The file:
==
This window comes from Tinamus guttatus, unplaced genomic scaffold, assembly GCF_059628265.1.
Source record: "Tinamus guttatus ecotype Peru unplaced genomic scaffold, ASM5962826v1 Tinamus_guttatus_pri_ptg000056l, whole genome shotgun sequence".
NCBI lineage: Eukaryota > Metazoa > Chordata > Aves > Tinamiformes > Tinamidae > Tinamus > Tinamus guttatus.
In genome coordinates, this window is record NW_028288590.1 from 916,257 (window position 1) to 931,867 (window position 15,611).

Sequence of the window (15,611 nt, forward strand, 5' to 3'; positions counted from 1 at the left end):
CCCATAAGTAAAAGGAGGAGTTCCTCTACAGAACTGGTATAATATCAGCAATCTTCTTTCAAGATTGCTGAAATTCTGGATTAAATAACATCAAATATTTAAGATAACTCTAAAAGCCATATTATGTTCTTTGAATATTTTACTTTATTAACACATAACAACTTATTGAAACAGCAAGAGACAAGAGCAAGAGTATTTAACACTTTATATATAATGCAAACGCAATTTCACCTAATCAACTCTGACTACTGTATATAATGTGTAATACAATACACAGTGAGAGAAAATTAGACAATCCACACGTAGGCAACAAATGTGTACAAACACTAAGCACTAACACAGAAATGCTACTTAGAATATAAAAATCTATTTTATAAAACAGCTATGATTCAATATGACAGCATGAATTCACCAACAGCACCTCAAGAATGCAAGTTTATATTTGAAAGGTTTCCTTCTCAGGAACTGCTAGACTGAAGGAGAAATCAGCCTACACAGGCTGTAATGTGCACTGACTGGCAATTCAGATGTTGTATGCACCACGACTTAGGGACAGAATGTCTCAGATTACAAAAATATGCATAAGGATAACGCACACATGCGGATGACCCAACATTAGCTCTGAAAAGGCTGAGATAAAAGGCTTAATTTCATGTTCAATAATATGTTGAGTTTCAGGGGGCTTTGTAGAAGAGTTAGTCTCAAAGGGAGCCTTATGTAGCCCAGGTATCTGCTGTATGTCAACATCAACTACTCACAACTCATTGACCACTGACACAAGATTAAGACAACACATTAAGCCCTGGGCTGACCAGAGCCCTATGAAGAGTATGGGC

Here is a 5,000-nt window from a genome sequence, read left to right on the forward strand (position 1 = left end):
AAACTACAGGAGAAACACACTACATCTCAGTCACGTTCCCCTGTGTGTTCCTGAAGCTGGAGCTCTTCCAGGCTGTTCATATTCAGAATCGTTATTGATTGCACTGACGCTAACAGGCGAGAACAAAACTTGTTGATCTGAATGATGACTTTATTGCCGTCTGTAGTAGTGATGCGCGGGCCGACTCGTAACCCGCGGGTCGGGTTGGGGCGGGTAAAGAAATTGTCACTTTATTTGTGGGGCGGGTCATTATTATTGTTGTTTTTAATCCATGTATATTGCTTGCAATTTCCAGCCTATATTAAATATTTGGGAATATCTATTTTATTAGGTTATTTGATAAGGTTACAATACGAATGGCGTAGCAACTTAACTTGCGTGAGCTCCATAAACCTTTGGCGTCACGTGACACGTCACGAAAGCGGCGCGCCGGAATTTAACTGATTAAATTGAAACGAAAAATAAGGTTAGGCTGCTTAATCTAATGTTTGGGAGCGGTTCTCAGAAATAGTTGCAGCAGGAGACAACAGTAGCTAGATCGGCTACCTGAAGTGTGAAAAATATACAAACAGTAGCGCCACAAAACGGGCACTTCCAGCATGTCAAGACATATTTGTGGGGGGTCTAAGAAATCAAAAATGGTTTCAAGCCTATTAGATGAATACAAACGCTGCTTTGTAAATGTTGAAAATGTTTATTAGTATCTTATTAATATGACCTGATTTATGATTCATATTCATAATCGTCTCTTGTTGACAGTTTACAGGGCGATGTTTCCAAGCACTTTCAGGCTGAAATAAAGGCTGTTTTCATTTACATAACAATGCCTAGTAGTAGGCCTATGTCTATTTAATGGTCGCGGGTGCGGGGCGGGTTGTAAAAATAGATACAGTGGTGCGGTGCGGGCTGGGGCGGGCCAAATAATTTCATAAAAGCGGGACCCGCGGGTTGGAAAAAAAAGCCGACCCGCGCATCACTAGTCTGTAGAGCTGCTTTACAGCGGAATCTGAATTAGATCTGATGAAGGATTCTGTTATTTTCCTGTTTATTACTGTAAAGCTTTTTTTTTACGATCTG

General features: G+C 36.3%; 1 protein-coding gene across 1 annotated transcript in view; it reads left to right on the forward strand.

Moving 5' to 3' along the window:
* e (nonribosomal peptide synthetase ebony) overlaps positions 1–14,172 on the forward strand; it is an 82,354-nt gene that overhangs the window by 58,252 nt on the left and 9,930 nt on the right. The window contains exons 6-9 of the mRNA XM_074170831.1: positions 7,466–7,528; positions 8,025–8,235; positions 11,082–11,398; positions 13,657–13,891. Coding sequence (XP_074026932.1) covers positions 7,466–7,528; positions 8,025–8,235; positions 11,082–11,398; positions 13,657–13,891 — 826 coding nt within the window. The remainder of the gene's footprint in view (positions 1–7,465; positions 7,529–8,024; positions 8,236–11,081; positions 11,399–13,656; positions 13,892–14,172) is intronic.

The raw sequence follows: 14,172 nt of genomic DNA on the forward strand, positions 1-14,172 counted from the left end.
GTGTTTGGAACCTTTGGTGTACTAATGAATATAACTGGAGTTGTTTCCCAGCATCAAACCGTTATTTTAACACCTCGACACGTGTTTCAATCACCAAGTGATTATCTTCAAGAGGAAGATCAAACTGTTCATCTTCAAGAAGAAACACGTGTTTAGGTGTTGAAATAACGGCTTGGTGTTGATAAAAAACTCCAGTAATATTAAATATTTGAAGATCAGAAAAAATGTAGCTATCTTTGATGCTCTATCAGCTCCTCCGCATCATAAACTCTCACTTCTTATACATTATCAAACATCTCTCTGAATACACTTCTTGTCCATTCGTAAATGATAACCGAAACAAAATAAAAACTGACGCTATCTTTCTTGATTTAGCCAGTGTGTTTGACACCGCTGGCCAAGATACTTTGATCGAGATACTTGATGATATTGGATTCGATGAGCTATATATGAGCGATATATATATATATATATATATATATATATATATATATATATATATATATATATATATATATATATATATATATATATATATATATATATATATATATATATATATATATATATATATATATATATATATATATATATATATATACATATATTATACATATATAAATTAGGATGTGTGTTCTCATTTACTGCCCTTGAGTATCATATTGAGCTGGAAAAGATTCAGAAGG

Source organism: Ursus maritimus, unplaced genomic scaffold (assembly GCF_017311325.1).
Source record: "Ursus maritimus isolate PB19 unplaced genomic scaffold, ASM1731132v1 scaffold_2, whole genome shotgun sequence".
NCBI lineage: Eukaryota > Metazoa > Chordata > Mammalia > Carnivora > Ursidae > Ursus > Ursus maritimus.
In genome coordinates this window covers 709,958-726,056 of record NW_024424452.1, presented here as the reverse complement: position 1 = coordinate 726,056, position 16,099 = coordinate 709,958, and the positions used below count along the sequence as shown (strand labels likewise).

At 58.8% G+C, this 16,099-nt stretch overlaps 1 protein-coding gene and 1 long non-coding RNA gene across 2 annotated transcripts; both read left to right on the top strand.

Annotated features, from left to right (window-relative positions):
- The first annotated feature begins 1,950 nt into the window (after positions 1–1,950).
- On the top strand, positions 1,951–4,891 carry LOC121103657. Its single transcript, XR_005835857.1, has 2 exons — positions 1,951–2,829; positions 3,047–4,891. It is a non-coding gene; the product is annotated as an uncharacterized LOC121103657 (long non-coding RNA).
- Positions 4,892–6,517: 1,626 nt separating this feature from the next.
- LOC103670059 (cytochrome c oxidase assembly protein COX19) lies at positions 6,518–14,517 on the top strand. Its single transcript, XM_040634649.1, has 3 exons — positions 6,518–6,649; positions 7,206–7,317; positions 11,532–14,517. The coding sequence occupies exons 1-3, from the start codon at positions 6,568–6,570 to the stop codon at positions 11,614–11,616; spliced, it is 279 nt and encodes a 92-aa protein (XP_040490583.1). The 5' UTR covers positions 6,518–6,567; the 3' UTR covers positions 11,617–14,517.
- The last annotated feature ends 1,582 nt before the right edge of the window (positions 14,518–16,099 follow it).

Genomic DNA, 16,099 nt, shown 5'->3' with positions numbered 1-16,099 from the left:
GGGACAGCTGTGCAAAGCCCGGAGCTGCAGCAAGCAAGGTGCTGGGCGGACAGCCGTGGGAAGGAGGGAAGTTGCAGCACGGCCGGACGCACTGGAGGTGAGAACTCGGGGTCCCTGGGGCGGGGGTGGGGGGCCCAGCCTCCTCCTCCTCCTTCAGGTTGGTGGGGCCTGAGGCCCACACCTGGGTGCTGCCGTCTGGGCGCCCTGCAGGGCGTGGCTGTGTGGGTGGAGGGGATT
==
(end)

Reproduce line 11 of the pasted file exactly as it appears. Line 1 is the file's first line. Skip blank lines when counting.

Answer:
* e (nonribosomal peptide synthetase ebony) overlaps positions 1–14,172 on the forward strand; it is an 82,354-nt gene that overhangs the window by 58,252 nt on the left and 9,930 nt on the right. The window contains exons 6-9 of the mRNA XM_074170831.1: positions 7,466–7,528; positions 8,025–8,235; positions 11,082–11,398; positions 13,657–13,891. Coding sequence (XP_074026932.1) covers positions 7,466–7,528; positions 8,025–8,235; positions 11,082–11,398; positions 13,657–13,891 — 826 coding nt within the window. The remainder of the gene's footprint in view (positions 1–7,465; positions 7,529–8,024; positions 8,236–11,081; positions 11,399–13,656; positions 13,892–14,172) is intronic.